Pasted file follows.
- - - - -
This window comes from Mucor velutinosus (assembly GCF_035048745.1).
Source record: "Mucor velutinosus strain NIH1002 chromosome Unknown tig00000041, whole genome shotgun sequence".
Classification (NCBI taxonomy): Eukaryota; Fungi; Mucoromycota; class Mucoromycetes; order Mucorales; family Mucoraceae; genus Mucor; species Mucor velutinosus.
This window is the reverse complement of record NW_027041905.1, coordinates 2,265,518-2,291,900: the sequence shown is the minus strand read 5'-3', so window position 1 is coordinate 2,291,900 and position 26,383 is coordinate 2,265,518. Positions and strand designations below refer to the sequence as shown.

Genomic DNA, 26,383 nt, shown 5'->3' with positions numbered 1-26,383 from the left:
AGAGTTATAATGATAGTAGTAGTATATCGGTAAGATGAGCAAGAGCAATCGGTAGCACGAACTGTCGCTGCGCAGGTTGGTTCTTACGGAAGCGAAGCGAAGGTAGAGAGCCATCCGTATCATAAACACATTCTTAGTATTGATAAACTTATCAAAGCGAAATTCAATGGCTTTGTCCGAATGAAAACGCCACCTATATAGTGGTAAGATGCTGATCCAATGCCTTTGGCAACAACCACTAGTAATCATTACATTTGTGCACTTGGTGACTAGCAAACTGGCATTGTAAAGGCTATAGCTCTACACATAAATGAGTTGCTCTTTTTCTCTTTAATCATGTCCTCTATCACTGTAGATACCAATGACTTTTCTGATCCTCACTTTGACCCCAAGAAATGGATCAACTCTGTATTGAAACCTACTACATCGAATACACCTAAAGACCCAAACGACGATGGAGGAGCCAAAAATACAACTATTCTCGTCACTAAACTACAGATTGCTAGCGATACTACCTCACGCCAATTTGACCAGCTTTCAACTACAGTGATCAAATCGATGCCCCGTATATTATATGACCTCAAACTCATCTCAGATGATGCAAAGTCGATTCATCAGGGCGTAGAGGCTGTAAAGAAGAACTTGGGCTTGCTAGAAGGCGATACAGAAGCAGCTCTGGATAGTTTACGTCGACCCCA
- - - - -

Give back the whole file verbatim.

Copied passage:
This window comes from Mucor velutinosus (assembly GCF_035048745.1).
Source record: "Mucor velutinosus strain NIH1002 chromosome Unknown tig00000041, whole genome shotgun sequence".
Classification (NCBI taxonomy): Eukaryota; Fungi; Mucoromycota; class Mucoromycetes; order Mucorales; family Mucoraceae; genus Mucor; species Mucor velutinosus.
This window is the reverse complement of record NW_027041905.1, coordinates 2,265,518-2,291,900: the sequence shown is the minus strand read 5'-3', so window position 1 is coordinate 2,291,900 and position 26,383 is coordinate 2,265,518. Positions and strand designations below refer to the sequence as shown.

Genomic DNA, 26,383 nt, shown 5'->3' with positions numbered 1-26,383 from the left:
AGAGTTATAATGATAGTAGTAGTATATCGGTAAGATGAGCAAGAGCAATCGGTAGCACGAACTGTCGCTGCGCAGGTTGGTTCTTACGGAAGCGAAGCGAAGGTAGAGAGCCATCCGTATCATAAACACATTCTTAGTATTGATAAACTTATCAAAGCGAAATTCAATGGCTTTGTCCGAATGAAAACGCCACCTATATAGTGGTAAGATGCTGATCCAATGCCTTTGGCAACAACCACTAGTAATCATTACATTTGTGCACTTGGTGACTAGCAAACTGGCATTGTAAAGGCTATAGCTCTACACATAAATGAGTTGCTCTTTTTCTCTTTAATCATGTCCTCTATCACTGTAGATACCAATGACTTTTCTGATCCTCACTTTGACCCCAAGAAATGGATCAACTCTGTATTGAAACCTACTACATCGAATACACCTAAAGACCCAAACGACGATGGAGGAGCCAAAAATACAACTATTCTCGTCACTAAACTACAGATTGCTAGCGATACTACCTCACGCCAATTTGACCAGCTTTCAACTACAGTGATCAAATCGATGCCCCGTATATTATATGACCTCAAACTCATCTCAGATGATGCAAAGTCGATTCATCAGGGCGTAGAGGCTGTAAAGAAGAACTTGGGCTTGCTAGAAGGCGATACAGAAGCAGCTCTGGATAGTTTACGTCGACCCCA